HP Forums
OT: Is his a real Red Dot? :-), Again - Printable Version

+- HP Forums (https://archived.hpcalc.org/museumforum)
+-- Forum: HP Museum Forums (https://archived.hpcalc.org/museumforum/forum-1.html)
+--- Forum: Old HP Forum Archives (https://archived.hpcalc.org/museumforum/forum-2.html)
+--- Thread: OT: Is his a real Red Dot? :-), Again (/thread-176182.html)



OT: Is his a real Red Dot? :-), Again - XYZT - 12-23-2010

I could never imagine that a calculator that Sharp had the sale value.
I have one and I see no feature that makes it stand out from other calculators.

WORLDS RAREST PROGRAMABLE CALCULATOR

Message #5 Posted by Palmer O. Hanson, Jr. on 17 Dec 2010, 10:43 p.m.

in response to message #1 by XYZT

"I have a PC-1201 in mint condition.
It is a nice little device.
I struggled with programming it because I didn't have a manual but I eventually figured it out.
I paid three dollars for it back in 2005.
Perhaps I should hold it and wait for even more appreciation.
The bid of $607 does seema little high but I don't have any real insight as to the rarity o the PC-1201 or how many collectors are interested. I do have a HP-41CV in very good condition with manual, carrying case and carton that I purchased in 1998 for two dollars.
I also have a mint condition HP-41CX with manual, carrying case, and carton that I purchased in 1999 for five dollars.
How does the appreciation of those devices compare with that of the PC-1201? "

Good explanation for the green display and this one?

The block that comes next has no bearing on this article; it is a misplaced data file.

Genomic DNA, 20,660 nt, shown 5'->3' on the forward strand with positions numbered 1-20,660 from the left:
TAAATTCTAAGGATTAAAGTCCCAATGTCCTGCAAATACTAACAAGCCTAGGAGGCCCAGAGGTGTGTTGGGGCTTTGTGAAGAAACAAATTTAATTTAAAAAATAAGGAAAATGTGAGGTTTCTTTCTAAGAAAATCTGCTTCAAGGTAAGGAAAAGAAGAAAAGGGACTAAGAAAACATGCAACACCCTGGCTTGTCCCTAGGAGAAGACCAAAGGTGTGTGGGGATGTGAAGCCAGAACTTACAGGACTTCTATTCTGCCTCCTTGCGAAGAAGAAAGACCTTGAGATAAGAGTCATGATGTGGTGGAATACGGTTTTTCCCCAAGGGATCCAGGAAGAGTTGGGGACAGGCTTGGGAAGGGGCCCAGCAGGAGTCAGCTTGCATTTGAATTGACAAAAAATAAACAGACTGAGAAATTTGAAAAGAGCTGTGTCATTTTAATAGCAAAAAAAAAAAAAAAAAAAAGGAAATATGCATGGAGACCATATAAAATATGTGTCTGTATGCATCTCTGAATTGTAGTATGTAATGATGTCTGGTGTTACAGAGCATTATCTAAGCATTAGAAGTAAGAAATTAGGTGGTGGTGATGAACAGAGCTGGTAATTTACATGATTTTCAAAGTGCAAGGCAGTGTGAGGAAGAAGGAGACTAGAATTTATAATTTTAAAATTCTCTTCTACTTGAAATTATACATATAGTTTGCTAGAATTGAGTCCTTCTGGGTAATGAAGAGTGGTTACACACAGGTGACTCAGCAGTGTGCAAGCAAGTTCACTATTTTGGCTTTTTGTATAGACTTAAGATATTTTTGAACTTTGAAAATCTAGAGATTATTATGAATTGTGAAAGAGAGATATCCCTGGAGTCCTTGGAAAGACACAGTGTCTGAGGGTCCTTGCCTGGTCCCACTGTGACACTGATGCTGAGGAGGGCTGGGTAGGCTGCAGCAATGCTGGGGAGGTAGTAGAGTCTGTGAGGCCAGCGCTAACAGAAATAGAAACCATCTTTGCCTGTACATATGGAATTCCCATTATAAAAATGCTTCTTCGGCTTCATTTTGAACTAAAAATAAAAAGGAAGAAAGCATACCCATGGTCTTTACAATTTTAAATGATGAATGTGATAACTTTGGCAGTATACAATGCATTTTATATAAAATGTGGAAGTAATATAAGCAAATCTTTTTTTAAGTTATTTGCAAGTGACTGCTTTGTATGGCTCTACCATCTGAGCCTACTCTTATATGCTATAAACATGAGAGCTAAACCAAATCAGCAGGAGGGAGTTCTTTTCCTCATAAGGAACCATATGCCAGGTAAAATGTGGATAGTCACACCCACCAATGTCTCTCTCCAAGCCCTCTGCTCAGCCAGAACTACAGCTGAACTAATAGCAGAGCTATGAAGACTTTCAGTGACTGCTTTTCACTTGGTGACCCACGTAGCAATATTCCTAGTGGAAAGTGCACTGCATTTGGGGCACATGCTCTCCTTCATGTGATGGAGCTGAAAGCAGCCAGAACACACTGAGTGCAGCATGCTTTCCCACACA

Sharp Scientific Calculater EL 5103 S


Edited: 23 Dec 2010, 7:10 p.m.


Re: OT: Is his a real Red Dot? :-), Again - Chuck - 12-24-2010

Well, some of my favorite calculators in my collection ARE Sharps. For some reason the sharp-edged metal accents of the Sharps are enticing, sometimes more-so than the brown plastic HP's that most here go ape over. And, the Sharps aren't all that bad of a calculator. Last week I acquired a Sharp 5500III Computer. Nice little machine for about 1/10 the price of any HP (okay, not any, but most.) Not sure if I'd go to the $200 plateau on one, but still I find them interesting.

Edited: 27 Dec 2010, 8:58 p.m.


Re: OT: Is his a real Red Dot? :-), Again - Ken Shaw - 12-24-2010

I have a more advanced version of this calculator, the EL-9000. It's a great calculator, which cost about $120, circa 1988.

I wouldn't pay $200 for it though.


Re: OT: Is his a real Red Dot? :-), Again - db (martinez, ca.) - 12-24-2010

Victor Toth did a concise little page on this unit, complete with a program example at

http://www.rskey.org/detail.asp?manufacturer=Sharp&model=PC-1201